Meanwhile, in the Garden District, a couple of miles west by south, there's no telling what's become of the steamy and not entirely civilized arboretum where Williams' Suddenly, Last Summer takes place. Given the already toxic--and primal--nature of its inhabitants, rescuers could well find it flourishing upon their return. If so, they might then find themselves in need of rescue. At least, so we judge by this superb Peace College production. On Sonja Drum's verdant but menacing set, Lynda Clark and Derrick Ivey ably anchor this tense family tragedy as central characters Mrs. Venable and Dr. Cukrowicz. The former is a wealthy, iron-fisted matron, but one in failing health; a woman so maniacally devoted to the preferred aesthetic image of her deceased son that she's willing to have unfortunate niece Catharine (Kristal DeSantis) force-lobotomized because she knows--and says--the truth is different. Ivey's chilly doctor may--or may not--be the man for the job, a condition that fuels this show's considerable suspense.

As the defenseless Catharine trusts her fate to the truth of her tale, a fractured and not entirely complimentary picture of the deceased Sebastian emerges. He's a devoted epicure, but one who only functions (at least in the view of his mother) when the aesthetic bubble between him and all other humans remains untouched. Though what this ultimately does to Sebastian's sexuality and identity perhaps can be predicted, in Williams' script (and DeSantis' closing monologue) the horror of its final flowering is staggering. Strongly recommended: By all means, catch this season highlight before it closes.

We'd make the same recommendation for Theatre in the Park's production of ART, but it closed last weekend, and a bumper crop of simultaneously-opening shows prevented us from catching the first half of its brief, two-weekend run. Ira David Wood III was at the top of his form in his capacities both as director and actor, and David Henderson and Eric Carl were with him in this addled comedy about bad behavior among bosom buddies. The serpentine arguments in which each subsequently tries to prove the other really isn't his bestest friend anymore switched back and forth like demented windshield wipers. Henderson's manic, bravura recital in mid-work about wedding plans gone sour provoked spontaneous extended applause. The second season stand-out of the week--and one we wish we'd seen the week before.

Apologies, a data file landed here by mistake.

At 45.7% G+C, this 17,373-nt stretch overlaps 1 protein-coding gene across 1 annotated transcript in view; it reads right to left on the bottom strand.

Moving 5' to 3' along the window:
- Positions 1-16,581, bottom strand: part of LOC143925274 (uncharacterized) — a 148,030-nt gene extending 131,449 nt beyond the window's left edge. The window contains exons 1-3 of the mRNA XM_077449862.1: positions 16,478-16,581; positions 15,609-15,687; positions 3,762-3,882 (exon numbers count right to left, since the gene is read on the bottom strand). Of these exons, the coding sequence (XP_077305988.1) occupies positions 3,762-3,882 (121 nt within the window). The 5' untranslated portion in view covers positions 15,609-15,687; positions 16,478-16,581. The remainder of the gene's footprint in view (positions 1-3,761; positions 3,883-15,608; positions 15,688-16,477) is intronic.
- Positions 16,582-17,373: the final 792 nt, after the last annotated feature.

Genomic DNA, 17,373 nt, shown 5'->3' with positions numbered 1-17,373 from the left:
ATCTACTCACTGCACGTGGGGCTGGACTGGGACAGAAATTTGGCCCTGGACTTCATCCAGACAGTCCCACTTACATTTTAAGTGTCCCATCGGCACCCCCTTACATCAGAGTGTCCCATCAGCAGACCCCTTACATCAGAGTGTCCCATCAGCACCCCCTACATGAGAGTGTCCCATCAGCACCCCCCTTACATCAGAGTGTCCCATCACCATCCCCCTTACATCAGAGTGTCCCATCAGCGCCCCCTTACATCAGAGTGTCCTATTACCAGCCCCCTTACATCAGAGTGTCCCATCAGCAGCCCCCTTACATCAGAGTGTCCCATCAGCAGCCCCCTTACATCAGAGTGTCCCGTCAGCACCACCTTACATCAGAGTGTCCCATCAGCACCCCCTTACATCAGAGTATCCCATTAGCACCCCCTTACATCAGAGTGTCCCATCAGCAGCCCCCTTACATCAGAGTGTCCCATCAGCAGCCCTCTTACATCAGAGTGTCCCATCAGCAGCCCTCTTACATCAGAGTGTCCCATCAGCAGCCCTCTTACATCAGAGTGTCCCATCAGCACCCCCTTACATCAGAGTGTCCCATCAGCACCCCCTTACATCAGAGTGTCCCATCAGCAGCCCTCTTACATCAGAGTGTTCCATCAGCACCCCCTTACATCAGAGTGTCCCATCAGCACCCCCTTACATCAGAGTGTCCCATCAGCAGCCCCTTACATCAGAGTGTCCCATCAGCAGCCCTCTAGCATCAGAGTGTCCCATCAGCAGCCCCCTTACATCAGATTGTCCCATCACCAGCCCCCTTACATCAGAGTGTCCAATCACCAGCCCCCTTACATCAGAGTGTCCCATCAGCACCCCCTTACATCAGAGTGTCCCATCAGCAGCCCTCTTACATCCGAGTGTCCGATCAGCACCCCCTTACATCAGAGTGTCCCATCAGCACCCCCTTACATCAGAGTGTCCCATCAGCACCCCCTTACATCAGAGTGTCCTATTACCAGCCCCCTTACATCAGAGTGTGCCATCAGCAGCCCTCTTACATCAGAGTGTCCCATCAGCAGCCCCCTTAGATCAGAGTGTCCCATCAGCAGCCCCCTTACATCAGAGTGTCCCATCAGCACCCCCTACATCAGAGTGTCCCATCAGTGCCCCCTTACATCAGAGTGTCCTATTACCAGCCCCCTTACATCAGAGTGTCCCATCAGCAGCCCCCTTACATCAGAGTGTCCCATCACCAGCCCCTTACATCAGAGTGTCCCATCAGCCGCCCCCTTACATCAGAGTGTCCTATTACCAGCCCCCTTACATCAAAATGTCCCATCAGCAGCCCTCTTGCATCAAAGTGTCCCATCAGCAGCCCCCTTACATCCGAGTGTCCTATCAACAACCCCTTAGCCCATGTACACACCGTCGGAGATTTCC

One more New Orleans note to close. Manbites Dog Theater will host After the Deluge, a benefit concert of readings this Sunday night at 7 p.m. At this writing the stellar list of confirmed performers include Elisabeth Lewis Corley, Katja Hill, Greg Hohn, Dana Marks, Carl Martin and Jay O'Berski, reading the works of Gulf Coast literary lights like Tennessee Williams, Robert Penn Warren, William Faulkner and John Kennedy Toole. No reservations will be taken for this special event and tickets are a $10 minimum. All funds from the show will go to disaster relief. I'll see you there.

***1/2The Taming of the Shrew , Burning Coal Theatre--How do you present this politically problematic text to a post-feminist audience? Simple: Make shrew-tamer Petruchio just as over-the-top as the historically dissatisfied Kate. Thus, Nick Barnes swaggers his way through all obstacles--including a fearsome Debra Gillingham--in desert camo chic and the broadest of Aussie accents. Director Jerome Davis shrewdly leaves us wondering what precisely has been resolved between the titled couple in a deliberately ambiguous final scene. Strong acting from principals and supporting actors (including standout Liz Beckham) make this work worthwhile--even if a puzzling attempt to transplant Shrew into an ancient Zen garden makes the production something of an ongoing visual non-sequitur. (Closes Oct. 2.)